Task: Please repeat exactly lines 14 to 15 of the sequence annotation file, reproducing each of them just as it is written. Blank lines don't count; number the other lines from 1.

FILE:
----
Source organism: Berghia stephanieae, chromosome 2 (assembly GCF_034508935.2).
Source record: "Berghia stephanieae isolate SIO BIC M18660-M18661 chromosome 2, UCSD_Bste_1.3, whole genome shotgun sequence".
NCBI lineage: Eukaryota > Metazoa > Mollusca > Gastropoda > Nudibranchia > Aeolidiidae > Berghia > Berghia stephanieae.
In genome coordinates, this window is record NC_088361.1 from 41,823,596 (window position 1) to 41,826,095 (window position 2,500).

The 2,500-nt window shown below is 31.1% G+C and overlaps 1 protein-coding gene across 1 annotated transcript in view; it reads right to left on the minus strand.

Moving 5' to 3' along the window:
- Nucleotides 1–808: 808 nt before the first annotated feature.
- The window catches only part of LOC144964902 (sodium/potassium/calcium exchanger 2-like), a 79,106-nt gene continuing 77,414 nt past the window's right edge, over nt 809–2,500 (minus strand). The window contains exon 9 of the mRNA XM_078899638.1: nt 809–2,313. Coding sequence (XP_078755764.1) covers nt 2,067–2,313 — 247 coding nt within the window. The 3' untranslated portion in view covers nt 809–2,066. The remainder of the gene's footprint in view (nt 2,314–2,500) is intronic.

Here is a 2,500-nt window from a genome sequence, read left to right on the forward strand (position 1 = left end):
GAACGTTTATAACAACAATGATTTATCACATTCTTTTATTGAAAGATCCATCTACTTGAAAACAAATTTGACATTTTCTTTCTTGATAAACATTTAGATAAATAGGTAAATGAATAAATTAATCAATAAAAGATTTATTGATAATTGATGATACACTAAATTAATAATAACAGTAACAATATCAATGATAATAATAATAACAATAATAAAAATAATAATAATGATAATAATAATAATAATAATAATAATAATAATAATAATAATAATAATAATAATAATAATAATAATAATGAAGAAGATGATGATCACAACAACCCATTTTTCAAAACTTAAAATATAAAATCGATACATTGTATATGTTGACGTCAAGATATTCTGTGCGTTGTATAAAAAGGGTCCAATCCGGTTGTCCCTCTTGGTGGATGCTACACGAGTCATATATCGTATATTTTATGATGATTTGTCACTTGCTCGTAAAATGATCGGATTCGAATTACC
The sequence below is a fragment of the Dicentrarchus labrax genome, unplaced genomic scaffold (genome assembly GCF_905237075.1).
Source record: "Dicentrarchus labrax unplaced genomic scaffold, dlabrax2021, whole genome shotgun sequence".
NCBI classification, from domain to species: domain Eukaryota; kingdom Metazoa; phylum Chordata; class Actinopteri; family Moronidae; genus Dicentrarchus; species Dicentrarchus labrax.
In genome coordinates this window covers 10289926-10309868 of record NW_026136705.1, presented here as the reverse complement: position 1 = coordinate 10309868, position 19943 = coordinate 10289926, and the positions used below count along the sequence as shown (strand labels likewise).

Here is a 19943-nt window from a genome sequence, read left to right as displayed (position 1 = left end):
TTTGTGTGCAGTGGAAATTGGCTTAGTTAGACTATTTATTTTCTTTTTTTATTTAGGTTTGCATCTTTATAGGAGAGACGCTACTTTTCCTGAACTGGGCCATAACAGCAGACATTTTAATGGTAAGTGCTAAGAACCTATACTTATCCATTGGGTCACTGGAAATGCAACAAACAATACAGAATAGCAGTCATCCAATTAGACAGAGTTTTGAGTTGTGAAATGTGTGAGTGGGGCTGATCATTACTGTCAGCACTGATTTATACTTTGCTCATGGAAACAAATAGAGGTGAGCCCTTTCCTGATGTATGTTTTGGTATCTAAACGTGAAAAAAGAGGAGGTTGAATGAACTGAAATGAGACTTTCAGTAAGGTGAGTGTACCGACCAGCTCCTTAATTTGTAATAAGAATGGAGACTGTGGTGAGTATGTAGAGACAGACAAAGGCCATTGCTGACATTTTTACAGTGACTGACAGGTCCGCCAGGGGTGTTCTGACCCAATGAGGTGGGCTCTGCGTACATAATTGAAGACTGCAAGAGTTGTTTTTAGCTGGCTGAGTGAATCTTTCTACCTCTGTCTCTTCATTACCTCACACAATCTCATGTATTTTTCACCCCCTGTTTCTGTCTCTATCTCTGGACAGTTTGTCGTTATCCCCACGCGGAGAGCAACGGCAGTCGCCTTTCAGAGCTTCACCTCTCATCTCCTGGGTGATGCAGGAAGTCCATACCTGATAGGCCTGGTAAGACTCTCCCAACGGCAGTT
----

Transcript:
In genome coordinates this window covers 10289926-10309868 of record NW_026136705.1, presented here as the reverse complement: position 1 = coordinate 10309868, position 19943 = coordinate 10289926, and the positions used below count along the sequence as shown (strand labels likewise).

Here is a 19943-nt window from a genome sequence, read left to right as displayed (position 1 = left end):